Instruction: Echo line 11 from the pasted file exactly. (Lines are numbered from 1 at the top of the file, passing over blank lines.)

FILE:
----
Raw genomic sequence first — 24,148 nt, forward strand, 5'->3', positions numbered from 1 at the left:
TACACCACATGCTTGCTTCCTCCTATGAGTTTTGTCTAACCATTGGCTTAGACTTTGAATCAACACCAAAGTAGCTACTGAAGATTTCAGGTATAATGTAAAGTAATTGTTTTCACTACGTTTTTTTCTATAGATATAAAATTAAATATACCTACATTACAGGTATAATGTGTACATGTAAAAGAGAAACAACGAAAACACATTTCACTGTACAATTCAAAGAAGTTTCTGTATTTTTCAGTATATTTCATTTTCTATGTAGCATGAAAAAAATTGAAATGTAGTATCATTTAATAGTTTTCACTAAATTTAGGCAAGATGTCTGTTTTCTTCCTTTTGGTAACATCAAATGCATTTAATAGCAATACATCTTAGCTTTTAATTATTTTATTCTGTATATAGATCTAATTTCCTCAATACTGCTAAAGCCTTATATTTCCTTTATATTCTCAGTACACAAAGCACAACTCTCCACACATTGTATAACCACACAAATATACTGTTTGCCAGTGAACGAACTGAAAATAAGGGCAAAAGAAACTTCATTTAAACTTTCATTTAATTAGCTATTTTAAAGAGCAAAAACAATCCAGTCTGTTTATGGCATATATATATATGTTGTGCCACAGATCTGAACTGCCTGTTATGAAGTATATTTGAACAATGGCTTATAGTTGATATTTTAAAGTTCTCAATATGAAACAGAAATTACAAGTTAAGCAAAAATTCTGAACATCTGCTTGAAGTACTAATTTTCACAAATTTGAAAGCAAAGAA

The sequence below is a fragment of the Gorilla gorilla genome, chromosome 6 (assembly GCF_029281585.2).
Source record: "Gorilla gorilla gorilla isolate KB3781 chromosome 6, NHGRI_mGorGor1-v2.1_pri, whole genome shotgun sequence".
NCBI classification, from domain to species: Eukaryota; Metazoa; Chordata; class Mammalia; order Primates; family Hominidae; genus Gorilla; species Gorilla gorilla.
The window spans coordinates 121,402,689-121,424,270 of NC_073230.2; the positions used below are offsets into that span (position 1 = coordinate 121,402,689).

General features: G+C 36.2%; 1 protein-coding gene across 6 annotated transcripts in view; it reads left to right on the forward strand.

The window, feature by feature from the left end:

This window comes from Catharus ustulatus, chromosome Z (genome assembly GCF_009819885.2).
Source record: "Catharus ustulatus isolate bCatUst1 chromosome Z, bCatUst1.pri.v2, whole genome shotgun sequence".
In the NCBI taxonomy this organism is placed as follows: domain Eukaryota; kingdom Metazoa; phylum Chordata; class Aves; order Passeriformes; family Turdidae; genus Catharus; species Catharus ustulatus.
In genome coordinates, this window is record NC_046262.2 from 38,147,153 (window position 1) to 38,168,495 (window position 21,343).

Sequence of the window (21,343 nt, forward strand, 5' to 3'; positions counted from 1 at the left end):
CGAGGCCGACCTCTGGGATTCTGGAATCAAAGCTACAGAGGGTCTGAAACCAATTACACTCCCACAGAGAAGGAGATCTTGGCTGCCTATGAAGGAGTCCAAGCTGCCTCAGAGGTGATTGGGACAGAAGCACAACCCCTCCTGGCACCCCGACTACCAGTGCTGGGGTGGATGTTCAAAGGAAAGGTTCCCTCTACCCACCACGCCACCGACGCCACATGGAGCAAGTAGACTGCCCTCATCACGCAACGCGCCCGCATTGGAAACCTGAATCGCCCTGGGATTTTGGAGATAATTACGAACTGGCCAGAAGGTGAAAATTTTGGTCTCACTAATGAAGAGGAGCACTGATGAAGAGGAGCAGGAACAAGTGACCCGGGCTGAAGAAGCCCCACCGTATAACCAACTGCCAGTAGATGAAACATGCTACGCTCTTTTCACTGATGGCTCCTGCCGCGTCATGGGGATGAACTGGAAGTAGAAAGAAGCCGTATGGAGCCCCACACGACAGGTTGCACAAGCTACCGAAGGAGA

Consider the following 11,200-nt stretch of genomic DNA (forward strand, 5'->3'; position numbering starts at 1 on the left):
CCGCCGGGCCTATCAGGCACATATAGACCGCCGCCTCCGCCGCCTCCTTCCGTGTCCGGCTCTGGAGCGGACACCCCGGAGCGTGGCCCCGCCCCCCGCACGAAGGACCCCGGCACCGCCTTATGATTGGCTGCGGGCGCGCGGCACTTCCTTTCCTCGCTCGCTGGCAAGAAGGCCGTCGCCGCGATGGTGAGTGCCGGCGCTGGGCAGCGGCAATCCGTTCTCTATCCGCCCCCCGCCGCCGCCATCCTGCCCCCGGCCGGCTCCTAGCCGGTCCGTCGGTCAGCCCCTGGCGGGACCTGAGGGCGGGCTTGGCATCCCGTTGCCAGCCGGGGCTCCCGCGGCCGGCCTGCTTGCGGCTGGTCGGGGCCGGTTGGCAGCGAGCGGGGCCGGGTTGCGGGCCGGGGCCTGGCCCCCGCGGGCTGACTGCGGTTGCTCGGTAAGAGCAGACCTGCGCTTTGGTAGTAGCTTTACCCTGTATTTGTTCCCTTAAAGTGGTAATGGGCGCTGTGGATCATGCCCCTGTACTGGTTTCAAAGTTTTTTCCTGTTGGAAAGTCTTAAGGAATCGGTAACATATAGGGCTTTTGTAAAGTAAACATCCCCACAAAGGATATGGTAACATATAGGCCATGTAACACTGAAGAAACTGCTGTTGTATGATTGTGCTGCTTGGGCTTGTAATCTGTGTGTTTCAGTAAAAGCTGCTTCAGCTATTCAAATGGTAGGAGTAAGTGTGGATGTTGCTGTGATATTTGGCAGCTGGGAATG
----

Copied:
In the NCBI taxonomy this organism is placed as follows: domain Eukaryota; kingdom Metazoa; phylum Chordata; class Aves; order Passeriformes; family Turdidae; genus Catharus; species Catharus ustulatus.